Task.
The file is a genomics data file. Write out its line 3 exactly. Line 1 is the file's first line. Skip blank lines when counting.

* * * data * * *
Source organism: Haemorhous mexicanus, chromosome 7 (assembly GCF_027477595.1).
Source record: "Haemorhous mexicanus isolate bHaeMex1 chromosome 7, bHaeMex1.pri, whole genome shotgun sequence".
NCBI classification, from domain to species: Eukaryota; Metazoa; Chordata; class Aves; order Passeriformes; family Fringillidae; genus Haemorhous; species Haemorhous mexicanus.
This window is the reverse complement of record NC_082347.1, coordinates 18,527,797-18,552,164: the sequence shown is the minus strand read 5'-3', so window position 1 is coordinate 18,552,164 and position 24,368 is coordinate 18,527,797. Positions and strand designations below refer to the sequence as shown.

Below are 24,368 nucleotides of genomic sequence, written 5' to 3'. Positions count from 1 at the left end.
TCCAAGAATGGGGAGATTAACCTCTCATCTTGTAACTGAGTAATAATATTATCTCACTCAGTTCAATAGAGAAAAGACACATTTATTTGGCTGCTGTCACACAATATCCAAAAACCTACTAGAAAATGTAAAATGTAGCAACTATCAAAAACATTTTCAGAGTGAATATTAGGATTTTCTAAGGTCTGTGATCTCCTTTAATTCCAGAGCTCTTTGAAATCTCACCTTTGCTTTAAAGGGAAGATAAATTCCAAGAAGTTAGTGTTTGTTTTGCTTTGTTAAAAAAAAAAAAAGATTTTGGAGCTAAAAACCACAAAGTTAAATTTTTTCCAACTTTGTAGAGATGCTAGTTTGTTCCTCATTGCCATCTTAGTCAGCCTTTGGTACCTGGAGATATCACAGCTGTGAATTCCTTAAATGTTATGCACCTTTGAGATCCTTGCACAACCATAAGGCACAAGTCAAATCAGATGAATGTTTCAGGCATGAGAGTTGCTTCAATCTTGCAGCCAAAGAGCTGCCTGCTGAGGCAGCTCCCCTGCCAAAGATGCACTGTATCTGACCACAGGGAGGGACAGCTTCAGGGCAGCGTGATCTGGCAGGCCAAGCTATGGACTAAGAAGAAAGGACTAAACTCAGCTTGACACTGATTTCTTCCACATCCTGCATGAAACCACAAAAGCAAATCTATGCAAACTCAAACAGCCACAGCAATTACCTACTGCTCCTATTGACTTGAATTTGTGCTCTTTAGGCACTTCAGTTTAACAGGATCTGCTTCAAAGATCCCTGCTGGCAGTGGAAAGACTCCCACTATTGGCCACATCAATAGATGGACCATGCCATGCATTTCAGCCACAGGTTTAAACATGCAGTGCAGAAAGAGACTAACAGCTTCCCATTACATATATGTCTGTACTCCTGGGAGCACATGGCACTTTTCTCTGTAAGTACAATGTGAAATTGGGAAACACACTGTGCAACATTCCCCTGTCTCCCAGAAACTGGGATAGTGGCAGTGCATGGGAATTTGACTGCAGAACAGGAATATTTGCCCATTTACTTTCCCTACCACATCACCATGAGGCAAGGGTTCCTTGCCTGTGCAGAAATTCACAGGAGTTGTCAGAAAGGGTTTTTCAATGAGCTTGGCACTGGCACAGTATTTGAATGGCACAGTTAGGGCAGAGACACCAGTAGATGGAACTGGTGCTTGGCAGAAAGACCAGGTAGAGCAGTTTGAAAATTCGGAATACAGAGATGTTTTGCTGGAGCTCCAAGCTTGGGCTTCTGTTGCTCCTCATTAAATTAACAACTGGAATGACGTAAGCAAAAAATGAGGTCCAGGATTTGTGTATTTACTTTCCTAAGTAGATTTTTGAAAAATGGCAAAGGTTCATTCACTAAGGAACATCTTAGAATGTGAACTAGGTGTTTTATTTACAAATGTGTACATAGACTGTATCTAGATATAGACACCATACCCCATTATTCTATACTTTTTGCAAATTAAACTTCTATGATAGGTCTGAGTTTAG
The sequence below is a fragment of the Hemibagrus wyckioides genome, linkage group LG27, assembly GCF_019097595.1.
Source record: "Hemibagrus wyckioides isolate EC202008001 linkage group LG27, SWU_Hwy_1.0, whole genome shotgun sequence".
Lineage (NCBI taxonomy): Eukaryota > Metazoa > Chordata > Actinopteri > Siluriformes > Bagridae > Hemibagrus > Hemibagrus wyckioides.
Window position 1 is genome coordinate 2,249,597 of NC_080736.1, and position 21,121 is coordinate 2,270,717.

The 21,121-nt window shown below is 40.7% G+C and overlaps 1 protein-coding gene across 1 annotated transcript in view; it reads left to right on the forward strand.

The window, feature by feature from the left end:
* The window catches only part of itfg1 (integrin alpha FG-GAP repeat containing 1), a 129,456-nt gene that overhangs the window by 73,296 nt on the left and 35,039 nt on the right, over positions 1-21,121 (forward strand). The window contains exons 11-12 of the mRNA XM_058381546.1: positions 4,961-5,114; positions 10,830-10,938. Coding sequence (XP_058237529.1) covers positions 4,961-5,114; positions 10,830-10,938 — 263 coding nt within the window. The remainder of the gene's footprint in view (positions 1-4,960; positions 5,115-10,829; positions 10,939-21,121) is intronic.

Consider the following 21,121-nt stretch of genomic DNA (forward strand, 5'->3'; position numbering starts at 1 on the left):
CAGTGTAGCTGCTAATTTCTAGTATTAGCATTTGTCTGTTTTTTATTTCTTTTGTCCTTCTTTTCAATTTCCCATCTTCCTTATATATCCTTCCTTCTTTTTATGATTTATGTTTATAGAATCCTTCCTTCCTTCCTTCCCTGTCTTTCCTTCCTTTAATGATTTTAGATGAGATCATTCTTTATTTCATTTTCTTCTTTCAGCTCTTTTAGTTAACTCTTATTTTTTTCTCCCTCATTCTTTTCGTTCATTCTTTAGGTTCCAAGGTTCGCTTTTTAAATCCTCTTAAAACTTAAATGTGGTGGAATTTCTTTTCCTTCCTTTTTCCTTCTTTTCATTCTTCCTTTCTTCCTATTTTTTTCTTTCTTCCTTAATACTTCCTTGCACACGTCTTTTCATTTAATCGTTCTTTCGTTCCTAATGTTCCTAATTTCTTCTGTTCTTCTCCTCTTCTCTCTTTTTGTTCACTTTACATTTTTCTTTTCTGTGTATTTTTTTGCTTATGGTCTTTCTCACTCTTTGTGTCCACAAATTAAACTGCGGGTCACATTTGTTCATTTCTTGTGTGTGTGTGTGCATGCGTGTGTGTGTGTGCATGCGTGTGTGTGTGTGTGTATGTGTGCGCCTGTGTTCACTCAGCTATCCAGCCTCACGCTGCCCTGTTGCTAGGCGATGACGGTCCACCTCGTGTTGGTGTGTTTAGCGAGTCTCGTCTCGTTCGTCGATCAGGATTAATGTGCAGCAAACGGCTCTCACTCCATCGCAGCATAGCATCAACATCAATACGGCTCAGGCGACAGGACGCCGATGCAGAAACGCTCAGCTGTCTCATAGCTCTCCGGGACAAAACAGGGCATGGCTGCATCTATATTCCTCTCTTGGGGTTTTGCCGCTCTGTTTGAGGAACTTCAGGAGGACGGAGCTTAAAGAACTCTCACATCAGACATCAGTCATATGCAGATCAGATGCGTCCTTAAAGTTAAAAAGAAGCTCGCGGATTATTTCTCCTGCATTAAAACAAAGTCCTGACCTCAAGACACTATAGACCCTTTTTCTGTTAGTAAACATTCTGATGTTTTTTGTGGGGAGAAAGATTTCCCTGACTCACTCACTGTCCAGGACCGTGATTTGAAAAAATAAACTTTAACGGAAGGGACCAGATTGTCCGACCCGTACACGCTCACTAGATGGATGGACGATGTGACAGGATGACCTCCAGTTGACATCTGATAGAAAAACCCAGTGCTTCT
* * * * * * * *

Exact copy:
NCBI classification, from domain to species: Eukaryota; Metazoa; Chordata; class Aves; order Passeriformes; family Fringillidae; genus Haemorhous; species Haemorhous mexicanus.